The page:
I don’t view art as a consumer product. It’s not a commodity. To me, if it’s “safe” and, because of that “sellable” (not crossing lines or challenging anything), then it’s not art.
I view art as a challenge to society and expression of humanity. If that sounds cheesy, sorry, but really if a games like this generate outrage just for existing, and we point at something like (insert AAA title here) and defend that construction as art, then we are not ready for games to really be art.


When I set out to make this I said that I would re-adopt my original “fuck games” mentality, and I’m happy that I did. It’s been a very eye-opening experience for me, to see how the label “game” can hold interactive art back.
Like I mentioned before, saying “game” when you make something like this automatically brings in all sorts of creative expectations, and self-imposed restrictions. Right away you think of entertaining, and pampering a player. If you make something intended to get people to think, and even make them uncomfortable, “game” is a very restrictive format that will fight against itself.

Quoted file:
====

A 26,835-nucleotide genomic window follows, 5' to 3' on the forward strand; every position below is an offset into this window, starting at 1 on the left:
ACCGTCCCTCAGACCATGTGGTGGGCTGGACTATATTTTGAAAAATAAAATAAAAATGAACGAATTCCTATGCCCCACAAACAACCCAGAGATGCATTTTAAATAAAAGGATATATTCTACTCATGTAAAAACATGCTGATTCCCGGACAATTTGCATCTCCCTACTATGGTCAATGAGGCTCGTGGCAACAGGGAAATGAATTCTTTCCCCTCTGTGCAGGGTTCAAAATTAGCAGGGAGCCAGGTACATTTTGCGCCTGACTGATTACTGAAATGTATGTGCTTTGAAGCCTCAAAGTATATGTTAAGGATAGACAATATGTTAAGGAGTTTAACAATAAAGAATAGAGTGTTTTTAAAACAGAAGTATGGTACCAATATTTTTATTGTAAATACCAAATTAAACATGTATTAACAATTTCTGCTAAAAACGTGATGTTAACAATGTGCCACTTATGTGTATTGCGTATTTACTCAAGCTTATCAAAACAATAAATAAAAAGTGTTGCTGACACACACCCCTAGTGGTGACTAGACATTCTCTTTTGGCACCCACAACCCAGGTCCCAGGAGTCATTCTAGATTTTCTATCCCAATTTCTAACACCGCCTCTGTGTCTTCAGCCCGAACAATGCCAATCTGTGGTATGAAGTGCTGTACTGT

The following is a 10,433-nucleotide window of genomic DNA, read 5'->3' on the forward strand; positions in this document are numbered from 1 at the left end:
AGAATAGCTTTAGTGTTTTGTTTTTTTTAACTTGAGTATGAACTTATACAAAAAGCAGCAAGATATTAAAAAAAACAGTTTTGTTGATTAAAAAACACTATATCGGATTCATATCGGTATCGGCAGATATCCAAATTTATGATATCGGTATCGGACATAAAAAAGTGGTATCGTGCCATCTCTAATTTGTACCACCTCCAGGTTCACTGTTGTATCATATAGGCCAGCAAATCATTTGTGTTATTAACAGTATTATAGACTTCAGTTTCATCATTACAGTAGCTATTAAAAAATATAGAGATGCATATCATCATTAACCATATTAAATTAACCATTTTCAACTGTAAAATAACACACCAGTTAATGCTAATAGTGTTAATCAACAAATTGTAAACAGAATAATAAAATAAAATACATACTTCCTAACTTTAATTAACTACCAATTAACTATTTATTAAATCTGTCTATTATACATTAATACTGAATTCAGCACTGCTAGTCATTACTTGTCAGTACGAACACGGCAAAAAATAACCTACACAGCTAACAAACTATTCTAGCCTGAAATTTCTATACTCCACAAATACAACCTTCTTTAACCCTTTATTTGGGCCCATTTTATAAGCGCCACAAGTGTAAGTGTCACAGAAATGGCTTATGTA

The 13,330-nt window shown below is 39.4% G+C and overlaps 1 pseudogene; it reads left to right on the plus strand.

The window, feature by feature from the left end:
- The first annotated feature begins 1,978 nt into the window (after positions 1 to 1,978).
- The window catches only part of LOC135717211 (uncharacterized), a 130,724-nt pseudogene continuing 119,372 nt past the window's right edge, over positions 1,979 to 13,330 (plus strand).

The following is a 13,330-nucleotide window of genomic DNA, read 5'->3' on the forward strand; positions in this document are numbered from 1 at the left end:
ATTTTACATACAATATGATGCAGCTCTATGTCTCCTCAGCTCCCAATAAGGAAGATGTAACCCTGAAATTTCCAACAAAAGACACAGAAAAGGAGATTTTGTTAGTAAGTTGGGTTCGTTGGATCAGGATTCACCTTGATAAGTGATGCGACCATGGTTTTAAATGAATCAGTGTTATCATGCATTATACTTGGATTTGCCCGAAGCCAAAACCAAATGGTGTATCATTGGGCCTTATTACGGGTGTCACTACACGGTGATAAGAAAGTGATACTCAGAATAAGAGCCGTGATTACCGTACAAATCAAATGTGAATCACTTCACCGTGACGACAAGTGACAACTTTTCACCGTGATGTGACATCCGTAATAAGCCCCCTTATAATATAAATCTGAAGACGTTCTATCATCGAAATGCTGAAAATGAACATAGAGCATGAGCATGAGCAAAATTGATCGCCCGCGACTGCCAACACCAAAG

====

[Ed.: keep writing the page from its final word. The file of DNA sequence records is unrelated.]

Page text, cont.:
More so than that, calling something a “game” immediately dooms it to the expectation that it HAS to entertain. It has to be fun, have a gimmick, replay-able… basically consumable as entertainment. If you approach an interactive art “experience” with this mindset, you will not understand it. The baggage associated with the label “game” is very bad for it.
It’s interesting too, when demoing it to people (at festivals), when I call it a “game” people are confused. When I say “it’s more of interactive art than it is a game” the reaction was pretty much always “This is amazing. I’ve never seen anything like it.”
The one thing I did learn from all this is that the label “game” is bad for art. Before I made this I still hoped that this was not the case. A lot of good work has been done by critics, writers, journalists, and other indies to challenge these expectations (to view this medium more critically). Now I see that it’s still very conservative and even hostile to different work.

I really like my “fuck games” mentality and don’t intend to change that soon, but I hope this is good information for someone else that’s setting out to make something like this. Hopefully you’ll be better prepared for the hostility.

In regards to hostility along the lines of attacks, I have had some very interesting observations. Working on “Everything is going to be OK” has been an interesting uphill battle, in many cases.